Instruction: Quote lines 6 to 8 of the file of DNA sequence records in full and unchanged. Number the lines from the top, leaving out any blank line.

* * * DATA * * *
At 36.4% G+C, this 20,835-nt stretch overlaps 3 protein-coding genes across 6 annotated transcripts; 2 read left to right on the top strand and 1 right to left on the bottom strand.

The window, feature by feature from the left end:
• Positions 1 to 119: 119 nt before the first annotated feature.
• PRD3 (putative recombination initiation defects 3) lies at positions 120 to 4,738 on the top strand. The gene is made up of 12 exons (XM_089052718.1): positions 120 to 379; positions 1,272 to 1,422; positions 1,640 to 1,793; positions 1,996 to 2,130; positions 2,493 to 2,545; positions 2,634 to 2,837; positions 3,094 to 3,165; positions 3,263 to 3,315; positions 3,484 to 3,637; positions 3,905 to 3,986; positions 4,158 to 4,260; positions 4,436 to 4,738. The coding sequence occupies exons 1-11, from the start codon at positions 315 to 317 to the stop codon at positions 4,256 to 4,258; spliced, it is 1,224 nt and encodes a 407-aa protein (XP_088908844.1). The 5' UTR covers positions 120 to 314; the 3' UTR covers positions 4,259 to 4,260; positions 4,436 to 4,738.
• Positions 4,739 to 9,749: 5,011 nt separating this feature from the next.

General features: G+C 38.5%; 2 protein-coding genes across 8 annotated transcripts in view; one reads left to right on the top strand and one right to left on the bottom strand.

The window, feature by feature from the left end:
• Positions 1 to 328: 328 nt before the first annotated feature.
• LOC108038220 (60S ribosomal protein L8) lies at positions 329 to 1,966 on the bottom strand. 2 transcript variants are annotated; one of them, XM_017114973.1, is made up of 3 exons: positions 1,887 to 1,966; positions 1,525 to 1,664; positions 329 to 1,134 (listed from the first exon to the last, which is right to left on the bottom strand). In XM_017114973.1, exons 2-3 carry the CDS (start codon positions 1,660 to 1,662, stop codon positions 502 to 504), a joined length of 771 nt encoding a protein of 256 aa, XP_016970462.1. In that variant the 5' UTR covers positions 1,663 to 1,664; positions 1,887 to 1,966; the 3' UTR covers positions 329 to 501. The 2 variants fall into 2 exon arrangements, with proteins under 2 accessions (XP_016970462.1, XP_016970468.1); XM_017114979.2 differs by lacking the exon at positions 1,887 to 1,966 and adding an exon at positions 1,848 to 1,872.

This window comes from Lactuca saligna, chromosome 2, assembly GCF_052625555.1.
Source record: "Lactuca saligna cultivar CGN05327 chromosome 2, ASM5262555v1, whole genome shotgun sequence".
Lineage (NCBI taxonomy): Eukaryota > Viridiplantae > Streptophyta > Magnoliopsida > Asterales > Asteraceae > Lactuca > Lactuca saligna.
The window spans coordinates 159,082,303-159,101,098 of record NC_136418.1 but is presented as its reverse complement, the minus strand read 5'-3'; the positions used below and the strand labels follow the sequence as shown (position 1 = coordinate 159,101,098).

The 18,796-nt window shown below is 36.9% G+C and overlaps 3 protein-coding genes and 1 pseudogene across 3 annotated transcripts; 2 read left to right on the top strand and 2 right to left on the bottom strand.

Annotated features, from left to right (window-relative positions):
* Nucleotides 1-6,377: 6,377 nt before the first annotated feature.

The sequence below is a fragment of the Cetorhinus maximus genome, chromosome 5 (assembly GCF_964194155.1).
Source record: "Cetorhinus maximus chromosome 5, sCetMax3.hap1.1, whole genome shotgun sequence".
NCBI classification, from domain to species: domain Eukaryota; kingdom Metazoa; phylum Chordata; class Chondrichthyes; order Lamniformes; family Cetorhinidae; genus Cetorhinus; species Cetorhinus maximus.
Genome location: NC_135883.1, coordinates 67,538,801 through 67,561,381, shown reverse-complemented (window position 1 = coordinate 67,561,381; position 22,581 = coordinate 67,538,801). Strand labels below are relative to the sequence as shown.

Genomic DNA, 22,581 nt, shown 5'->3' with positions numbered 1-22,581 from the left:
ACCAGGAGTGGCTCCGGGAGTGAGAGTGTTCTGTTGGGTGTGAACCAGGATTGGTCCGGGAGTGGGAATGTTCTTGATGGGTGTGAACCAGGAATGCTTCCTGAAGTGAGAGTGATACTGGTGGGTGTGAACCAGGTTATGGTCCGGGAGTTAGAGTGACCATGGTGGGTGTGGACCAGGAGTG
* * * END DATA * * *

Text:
General features: G+C 38.5%; 2 protein-coding genes across 8 annotated transcripts in view; one reads left to right on the top strand and one right to left on the bottom strand.

The window, feature by feature from the left end:
• Positions 1 to 328: 328 nt before the first annotated feature.